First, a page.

That source also claimed Riot's most problematic employees are still enabled within the company, arguing Riot’s update lacks any discussions on “improving punishment for managers found in violation” or naming abusive employees removed. They also cited Riot's two-month suspension of COO Scott Gelb. Writing for Kotaku in December, D'Anastasio reported that Gelb faced a two-month unpaid suspension with training after reportedly groping employees and emitting flatulence on them. Some Riot staff members found the suspension "far from satisfactory,” D’Anastasio claimed, a point echoed by GameDaily.biz’s source, who says Gelb’s light punishment “makes this entire thing moot.”
“You can fart on employees and stay employed,” that source told GameDaily.biz.
This point was echoed by esports reporter Nicole Carpenter, who writes for GameDaily.biz's esports column Spectator Mode. When approached for comment, Carpenter said she was glad to see Riot provide thorough guidelines for its next steps forward, but she also remained concerned about Gelb’s relatively tame punishment. It’s a sign that there’s more work to be done, and that it’s unclear if Riot is truly ready for serious change.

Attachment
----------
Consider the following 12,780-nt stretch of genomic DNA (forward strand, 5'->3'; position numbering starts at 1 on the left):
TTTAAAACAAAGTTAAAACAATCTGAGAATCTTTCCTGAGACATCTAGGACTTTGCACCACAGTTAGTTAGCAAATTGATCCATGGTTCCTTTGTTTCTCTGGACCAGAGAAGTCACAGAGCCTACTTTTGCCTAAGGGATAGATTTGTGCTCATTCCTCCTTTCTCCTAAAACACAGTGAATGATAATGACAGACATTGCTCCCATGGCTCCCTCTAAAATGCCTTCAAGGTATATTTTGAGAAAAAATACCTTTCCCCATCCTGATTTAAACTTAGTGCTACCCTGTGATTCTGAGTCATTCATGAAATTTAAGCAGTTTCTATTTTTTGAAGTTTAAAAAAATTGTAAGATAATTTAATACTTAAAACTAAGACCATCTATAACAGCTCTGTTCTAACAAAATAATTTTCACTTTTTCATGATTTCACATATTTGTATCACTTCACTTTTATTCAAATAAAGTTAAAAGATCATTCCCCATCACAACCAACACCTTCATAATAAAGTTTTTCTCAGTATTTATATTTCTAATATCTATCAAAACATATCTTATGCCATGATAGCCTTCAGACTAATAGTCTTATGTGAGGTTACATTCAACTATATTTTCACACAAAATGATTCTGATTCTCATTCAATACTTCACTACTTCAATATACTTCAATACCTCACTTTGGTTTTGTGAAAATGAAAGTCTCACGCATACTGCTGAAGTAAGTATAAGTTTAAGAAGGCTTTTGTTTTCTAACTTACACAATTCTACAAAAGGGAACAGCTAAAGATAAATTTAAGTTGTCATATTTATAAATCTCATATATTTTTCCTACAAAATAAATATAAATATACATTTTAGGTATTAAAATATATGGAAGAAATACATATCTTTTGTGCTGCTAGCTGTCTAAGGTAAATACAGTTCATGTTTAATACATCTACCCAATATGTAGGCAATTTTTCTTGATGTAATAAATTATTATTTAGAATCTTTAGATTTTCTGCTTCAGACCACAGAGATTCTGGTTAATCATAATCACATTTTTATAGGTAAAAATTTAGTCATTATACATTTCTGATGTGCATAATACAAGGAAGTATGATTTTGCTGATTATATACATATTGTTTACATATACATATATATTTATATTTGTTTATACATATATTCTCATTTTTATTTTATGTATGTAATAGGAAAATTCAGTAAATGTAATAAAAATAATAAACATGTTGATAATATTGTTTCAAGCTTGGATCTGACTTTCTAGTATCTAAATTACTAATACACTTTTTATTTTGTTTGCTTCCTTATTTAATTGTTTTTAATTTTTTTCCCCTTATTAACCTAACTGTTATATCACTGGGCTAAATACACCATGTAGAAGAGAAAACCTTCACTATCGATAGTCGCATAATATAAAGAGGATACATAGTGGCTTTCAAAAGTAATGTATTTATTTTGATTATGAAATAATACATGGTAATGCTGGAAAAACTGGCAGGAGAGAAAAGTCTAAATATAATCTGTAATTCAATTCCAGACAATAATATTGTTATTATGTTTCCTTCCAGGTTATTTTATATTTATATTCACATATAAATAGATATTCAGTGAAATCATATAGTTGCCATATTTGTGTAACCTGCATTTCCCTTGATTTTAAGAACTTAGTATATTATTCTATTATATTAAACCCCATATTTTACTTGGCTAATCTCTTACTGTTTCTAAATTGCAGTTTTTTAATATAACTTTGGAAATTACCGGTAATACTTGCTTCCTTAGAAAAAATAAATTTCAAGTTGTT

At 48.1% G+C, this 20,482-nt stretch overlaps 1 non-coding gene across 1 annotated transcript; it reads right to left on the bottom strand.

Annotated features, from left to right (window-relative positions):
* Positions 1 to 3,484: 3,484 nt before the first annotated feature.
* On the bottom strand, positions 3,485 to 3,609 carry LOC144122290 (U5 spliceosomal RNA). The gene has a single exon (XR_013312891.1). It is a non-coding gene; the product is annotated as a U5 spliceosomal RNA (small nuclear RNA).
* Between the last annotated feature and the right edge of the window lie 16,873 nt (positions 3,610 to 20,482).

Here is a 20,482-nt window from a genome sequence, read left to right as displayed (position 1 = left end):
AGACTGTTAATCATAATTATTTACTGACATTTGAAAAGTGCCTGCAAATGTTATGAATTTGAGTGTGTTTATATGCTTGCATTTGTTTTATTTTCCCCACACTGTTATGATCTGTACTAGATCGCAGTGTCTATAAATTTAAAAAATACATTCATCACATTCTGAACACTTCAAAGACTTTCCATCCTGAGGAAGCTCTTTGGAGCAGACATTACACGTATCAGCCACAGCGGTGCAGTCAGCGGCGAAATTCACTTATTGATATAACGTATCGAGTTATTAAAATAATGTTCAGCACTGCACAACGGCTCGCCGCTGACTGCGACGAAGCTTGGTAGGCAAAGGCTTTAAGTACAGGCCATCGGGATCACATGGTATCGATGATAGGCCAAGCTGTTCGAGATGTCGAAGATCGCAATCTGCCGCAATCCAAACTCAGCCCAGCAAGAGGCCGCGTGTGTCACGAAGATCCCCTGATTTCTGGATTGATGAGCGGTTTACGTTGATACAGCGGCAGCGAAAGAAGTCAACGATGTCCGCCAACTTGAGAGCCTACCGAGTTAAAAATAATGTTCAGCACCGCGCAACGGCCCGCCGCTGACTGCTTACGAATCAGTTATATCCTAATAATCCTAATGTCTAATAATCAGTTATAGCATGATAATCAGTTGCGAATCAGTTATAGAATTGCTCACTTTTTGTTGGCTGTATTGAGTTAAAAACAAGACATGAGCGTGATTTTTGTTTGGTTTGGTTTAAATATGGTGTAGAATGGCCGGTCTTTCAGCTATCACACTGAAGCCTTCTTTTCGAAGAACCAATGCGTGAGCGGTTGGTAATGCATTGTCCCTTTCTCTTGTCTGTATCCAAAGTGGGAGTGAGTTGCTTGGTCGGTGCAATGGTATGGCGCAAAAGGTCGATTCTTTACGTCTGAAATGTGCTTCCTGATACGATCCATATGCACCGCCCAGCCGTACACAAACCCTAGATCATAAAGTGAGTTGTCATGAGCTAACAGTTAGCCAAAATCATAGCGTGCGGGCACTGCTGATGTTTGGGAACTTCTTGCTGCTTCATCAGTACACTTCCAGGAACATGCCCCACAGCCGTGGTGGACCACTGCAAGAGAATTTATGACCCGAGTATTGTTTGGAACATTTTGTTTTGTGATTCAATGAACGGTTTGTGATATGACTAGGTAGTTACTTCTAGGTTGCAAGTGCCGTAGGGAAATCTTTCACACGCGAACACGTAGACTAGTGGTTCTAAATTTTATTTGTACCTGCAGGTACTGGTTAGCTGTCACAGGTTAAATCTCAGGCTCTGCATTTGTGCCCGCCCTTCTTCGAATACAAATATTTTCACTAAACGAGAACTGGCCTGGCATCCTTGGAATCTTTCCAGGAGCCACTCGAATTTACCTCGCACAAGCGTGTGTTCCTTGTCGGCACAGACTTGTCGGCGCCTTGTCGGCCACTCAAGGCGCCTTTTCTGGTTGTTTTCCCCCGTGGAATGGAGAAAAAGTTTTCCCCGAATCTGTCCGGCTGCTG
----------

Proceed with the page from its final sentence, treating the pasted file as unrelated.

“As Kotaku reporter Cecilia D'Anastasio reported in December, however, Riot COO Scott Gelb was suspended for two months without pay—and many current and former employees found it an unsatisfactory punishment for what he's been accused of,” Carpenter told GameDaily.biz. “I'm glad to see Riot outline thorough guidelines for how the company will move forward in the future, and I hope that these guidelines will be used to hold even the highest up at the company to a better standard.”